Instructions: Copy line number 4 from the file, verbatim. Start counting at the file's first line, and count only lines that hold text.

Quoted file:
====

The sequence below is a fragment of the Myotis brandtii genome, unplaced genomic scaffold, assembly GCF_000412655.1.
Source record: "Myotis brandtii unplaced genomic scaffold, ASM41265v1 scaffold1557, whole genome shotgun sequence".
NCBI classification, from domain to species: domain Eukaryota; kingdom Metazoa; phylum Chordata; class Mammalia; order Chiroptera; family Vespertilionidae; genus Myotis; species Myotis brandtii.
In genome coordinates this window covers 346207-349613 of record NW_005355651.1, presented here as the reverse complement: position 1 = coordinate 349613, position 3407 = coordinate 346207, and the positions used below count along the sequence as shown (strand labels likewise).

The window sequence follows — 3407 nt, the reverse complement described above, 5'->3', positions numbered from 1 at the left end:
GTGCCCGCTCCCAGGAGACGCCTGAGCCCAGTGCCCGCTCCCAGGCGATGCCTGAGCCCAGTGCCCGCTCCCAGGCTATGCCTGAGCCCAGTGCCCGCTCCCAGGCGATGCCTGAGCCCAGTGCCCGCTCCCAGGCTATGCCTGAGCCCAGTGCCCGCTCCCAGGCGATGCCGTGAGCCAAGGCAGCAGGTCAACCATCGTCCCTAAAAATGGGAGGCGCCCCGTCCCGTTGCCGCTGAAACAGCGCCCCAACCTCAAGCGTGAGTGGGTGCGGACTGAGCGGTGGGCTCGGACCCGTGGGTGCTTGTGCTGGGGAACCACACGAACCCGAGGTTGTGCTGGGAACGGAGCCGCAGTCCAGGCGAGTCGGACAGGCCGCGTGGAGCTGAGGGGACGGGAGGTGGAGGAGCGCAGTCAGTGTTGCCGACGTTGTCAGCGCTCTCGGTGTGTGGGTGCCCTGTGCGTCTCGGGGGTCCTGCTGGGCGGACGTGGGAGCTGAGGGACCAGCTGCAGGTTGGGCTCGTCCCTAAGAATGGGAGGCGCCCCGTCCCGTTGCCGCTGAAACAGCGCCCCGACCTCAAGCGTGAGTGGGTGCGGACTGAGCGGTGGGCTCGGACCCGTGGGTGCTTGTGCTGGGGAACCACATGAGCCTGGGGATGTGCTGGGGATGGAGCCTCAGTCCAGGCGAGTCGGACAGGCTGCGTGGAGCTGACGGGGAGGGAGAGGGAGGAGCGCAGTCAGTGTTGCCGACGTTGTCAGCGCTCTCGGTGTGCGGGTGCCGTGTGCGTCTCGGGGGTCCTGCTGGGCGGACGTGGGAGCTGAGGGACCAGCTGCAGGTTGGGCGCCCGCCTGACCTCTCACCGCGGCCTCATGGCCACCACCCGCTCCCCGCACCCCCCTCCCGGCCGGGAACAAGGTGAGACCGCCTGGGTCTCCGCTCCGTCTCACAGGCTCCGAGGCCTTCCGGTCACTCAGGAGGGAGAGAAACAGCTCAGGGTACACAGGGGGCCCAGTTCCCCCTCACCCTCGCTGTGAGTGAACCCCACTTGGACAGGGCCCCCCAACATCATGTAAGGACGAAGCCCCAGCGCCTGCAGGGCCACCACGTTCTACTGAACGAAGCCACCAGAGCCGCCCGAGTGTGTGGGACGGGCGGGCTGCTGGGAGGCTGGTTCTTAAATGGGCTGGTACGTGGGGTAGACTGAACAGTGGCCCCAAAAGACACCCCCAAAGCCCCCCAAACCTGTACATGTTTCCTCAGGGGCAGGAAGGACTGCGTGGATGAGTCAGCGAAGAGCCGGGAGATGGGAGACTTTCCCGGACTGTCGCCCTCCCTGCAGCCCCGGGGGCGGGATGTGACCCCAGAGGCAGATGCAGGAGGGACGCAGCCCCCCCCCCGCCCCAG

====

In genome coordinates this window covers 346207-349613 of record NW_005355651.1, presented here as the reverse complement: position 1 = coordinate 349613, position 3407 = coordinate 346207, and the positions used below count along the sequence as shown (strand labels likewise).